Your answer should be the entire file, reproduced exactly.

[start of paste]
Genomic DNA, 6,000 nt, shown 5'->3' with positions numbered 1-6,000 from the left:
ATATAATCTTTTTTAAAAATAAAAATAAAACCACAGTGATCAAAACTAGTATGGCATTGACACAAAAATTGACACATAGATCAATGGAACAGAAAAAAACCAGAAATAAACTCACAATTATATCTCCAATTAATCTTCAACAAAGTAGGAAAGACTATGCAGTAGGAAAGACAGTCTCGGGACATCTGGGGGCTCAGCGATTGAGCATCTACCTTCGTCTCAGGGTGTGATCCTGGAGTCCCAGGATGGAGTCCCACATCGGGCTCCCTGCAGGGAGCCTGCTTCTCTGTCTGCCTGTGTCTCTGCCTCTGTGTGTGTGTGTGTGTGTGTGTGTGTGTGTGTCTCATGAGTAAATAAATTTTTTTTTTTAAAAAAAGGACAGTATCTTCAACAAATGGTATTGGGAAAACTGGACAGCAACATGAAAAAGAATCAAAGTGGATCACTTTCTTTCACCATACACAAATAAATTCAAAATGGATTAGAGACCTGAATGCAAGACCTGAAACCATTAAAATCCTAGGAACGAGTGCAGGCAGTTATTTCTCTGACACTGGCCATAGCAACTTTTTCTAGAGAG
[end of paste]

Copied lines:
Genomic DNA, 6,000 nt, shown 5'->3' with positions numbered 1-6,000 from the left:
ATATAATCTTTTTTAAAAATAAAAATAAAACCACAGTGATCAAAACTAGTATGGCATTGACACAAAAATTGACACATAGATCAATGGAACAGAAAAAAACCAGAAATAAACTCACAATTATATCTCCAATTAATCTTCAACAAAGTAGGAAAGACTATGCAGTAGGAAAGACAGTCTCGGGACATCTGGGGGCTCAGCGATTGAGCATCTACCTTCGTCTCAGGGTGTGATCCTGGAGTCCCAGGATGGAGTCCCACATCGGGCTCCCTGCAGGGAGCCTGCTTCTCTGTCTGCCTGTGTCTCTGCCTCTGTGTGTGTGTGTGTGTGTGTGTGTGTGTGTGTCTCATGAGTAAATAAATTTTTTTTTTTAAAAAAAGGACAGTATCTTCAACAAATGGTATTGGGAAAACTGGACAGCAACATGAAAAAGAATCAAAGTGGATCACTTTCTTTCACCATACACAAATAAATTCAAAATGGATTAGAGACCTGAATGCAAGACCTGAAACCATTAAAATCCTAGGAACGAGTGCAGGCAGTTATTTCTCTGACACTGGCCATAGCAACTTTTTCTAGAGAG